The Chinese sage Kai Lung is reported to have remarked
never was there a truer proverb than that which says, ‘It is a mark of insincerity of purpose to spend one’s time in looking for the sacred Emperor in the low-class tea-shops’
but looking for sense in the Dear Leader’s speeches about his foreign policy must come close. Nevertheless, let’s give it a brief shot.
Addressing an audience aboard HMS Albion in Plymouth, Mr Blair apparently explained that
Britain must decide whether it wants to remain a military power, ready to engage in “hard” conflicts such as Iraq and Afghanistan, or be relegated to a softer peacekeeping role
Well, that sounds like a bit of a no-brainer, but it seems what Mr Blair actually means is that if we’re going to spend (or, as he would doubtless put it, ‘invest’) good money on having a sizeable military capability, we’re not wasting it on any of this softy peacekeeping stuff:
He acknowledged that the Government would have to spend more money on the Armed Forces – but in return, they must accept casualties in battle while the public must be prepared for long campaigns in trouble spots around the world.
That is, he seems to see the old dictum si vis pacem, para bellum, if you want peace, prepare for war, as ‘being not so much wrong, as just made for another age’ and in need of modernisation. No, the idea now is apparently, if you’ve got an army, go out and use it. Make them bloody well work for their money.
No, if ‘Britain wanted a leading presence on the world stage’, he continued,
it would mean continuing to send troops into dangerous places far away – as “the frontiers of our security no longer stop at the Channel”
Leaving aside the fact no one’s suggested ‘the frontiers of our security’ ‘stop at the Channel’ for quite some time, that’s a bit of unfortunate point to make since it recalls — at least to me — that just the other side of the Channel there’s a country with an equally large army, at least, which doesn’t seem to feel the need to send off hither and yon at America’s behest all the time.
The fight against al Qa’eda-style terrorism, which he likened to revolutionary Communism in its early and most militant phase”, would take a generation.
This comparison, if it’s meant to refer to anything in the real world, which I rather doubt, is about as ill-judged as could be imagined before Mr Blair came on the scene. Revolutionary Communism ‘in its early and most militant phase’ was, I take it, exemplified by the Russian Revolution. Well, we’ve been here — or rather another coalition of the willing was there in Russia in 1918–1920 — before, and it didn’t actually get us very far.
Moving right along, Mr Blair informed his audience that
Britain must maintain both its military and its diplomatic roles in the world. Without its “hard” military presence, its “soft” diplomatic initiatives in the Middle East and Africa and on climate change would be “inexorably” undermined.
Crikey. Without our ‘hard’ military presence, initiatives like Margaret Beckett’s recent trips to the Middle East would have come to nothing. It’s only because of our ‘hard’ military presence that the USA, India and China aren’t being even less co-operative over Kyoto than they are, and the G8 leaders only signed up to debt relief because Tony threatened to invade them if they didn’t. Well, as someone else who was famous for grinning ‘almost from ear to ear,’ to the extent that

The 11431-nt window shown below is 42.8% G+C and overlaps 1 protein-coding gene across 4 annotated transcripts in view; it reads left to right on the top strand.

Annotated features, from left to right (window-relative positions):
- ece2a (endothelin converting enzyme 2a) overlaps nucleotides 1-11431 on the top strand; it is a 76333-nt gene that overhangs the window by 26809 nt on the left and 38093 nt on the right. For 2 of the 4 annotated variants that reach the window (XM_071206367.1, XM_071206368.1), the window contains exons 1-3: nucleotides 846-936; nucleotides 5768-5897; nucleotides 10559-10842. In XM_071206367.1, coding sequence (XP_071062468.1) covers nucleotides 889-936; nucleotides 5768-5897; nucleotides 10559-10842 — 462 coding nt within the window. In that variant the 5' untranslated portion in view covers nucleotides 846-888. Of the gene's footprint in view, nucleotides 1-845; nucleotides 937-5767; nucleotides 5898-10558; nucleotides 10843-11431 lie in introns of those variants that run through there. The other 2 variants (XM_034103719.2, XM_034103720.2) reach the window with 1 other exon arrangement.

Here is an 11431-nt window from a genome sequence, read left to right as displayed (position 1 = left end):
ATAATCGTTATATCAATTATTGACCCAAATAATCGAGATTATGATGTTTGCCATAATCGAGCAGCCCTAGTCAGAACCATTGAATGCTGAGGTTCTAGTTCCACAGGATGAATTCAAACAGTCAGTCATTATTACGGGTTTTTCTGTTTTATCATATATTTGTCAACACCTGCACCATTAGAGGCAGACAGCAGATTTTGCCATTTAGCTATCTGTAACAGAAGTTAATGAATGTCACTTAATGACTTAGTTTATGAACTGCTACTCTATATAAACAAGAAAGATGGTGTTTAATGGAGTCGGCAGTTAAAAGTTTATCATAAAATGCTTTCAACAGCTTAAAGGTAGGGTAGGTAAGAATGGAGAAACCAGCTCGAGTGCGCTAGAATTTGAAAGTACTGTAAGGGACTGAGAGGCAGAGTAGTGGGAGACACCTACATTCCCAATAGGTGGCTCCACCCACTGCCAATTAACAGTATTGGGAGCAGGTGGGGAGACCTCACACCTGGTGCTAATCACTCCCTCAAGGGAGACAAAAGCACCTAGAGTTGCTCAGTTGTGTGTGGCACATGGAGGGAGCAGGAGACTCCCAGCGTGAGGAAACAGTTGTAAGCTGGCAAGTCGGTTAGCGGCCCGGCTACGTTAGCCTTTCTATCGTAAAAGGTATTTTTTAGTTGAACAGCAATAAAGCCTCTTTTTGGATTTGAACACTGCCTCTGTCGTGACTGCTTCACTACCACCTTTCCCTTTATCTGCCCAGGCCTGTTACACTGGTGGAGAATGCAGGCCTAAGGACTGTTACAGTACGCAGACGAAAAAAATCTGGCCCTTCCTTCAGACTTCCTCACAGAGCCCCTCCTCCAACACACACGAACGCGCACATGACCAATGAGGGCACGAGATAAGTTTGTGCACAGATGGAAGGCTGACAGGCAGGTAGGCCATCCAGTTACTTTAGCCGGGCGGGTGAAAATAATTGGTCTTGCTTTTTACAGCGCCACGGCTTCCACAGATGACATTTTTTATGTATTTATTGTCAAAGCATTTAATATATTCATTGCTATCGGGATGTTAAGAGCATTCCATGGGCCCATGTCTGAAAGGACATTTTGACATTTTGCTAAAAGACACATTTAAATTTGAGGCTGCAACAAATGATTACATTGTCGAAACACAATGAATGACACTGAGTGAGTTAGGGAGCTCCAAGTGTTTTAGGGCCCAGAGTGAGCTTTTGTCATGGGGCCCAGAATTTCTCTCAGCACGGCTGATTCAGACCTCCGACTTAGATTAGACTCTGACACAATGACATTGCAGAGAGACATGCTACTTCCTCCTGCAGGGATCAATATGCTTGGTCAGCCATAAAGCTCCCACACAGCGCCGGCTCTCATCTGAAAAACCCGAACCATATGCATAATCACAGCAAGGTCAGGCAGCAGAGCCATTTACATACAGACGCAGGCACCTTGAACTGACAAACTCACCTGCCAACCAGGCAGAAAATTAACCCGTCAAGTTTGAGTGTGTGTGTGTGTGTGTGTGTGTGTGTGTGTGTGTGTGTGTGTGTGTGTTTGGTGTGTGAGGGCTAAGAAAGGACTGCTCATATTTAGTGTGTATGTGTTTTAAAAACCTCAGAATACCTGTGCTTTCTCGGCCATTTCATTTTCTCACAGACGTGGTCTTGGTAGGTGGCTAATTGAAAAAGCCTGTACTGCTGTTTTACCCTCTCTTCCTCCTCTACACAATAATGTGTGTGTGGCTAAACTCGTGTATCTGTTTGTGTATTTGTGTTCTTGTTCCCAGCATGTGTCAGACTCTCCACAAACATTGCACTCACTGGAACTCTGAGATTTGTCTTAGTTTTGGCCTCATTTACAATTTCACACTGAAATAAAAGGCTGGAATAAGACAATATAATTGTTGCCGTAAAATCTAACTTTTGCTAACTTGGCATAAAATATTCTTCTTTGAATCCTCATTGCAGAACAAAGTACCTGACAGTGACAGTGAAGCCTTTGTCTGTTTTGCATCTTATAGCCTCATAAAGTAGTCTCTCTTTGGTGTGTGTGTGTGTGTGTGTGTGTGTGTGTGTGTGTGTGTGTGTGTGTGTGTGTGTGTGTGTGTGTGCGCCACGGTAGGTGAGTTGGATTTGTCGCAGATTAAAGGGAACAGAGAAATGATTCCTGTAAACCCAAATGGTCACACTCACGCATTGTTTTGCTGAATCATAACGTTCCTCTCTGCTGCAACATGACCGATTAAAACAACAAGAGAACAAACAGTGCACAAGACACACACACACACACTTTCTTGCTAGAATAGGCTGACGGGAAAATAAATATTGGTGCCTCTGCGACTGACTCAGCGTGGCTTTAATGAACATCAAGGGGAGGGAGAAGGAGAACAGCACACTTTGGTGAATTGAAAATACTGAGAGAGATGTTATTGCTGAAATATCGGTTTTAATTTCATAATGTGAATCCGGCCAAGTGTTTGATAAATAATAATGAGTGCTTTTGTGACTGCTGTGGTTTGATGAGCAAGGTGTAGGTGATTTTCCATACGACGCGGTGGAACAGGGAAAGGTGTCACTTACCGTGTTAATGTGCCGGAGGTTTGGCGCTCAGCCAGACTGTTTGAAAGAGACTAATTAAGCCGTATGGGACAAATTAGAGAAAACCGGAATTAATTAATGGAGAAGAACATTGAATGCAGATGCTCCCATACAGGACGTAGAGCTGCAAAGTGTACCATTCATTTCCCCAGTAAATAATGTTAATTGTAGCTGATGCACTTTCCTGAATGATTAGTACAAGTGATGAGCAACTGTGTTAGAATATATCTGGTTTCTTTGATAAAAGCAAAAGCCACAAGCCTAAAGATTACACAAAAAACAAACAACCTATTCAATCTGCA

`If he smiled much more the ends of his mouth might meet behind,’ she thought: `And then I don’t know what would happen to his head! I’m afraid it would come off!’
was so fond of remarking, and to much the same effect, there’s glory for you.
Having done the jokes, he then became — at least to my mind — downright offensive:
He hit out at the media’s portrayal of Britain’s military engagements which he claimed reinforced the view that Britain and the US are entirely to blame. The public was constantly bombarded by the propaganda of the enemy, “often quite sympathetically treated by their own media, to the effect that it’s all really our – that is the West’s – fault.”
That had an impact on the armed forces, who wanted people back home to acknowledge their courage in what they were undertaking.
Most of us, I think, are perfectly well capable of distinguishing between the courage of what our armed forces are undertaking, particulalry when they’re overstretched and under-equipped, and the folly of the people who send them into quagmires (if you can have quagmires in deserts) for no good reason. Not so much lions led by donkeys as lions directed by poodles.
He then treated his audience to the insight that
there was a risk that politicians decide it’s “all too difficult” and that “doing the right thing slips almost unconsciously into doing the easy thing”.
Mr Blair’s not like that; quite the opposite. He realises that it follows from this that the harder it is to do something, the better it must be; consequently, if it’s impossible, it must be the right thing to do. QED.
And, pace Mr Blair, we are not led to the opinion that he’s a disgrace, and that his adventure in Iraq is the greatest British foreign policy debacle since Suez, by ‘the propaganda of the enemy’. What Military Families Against the War and Reg Keys make of it, I shudder to think.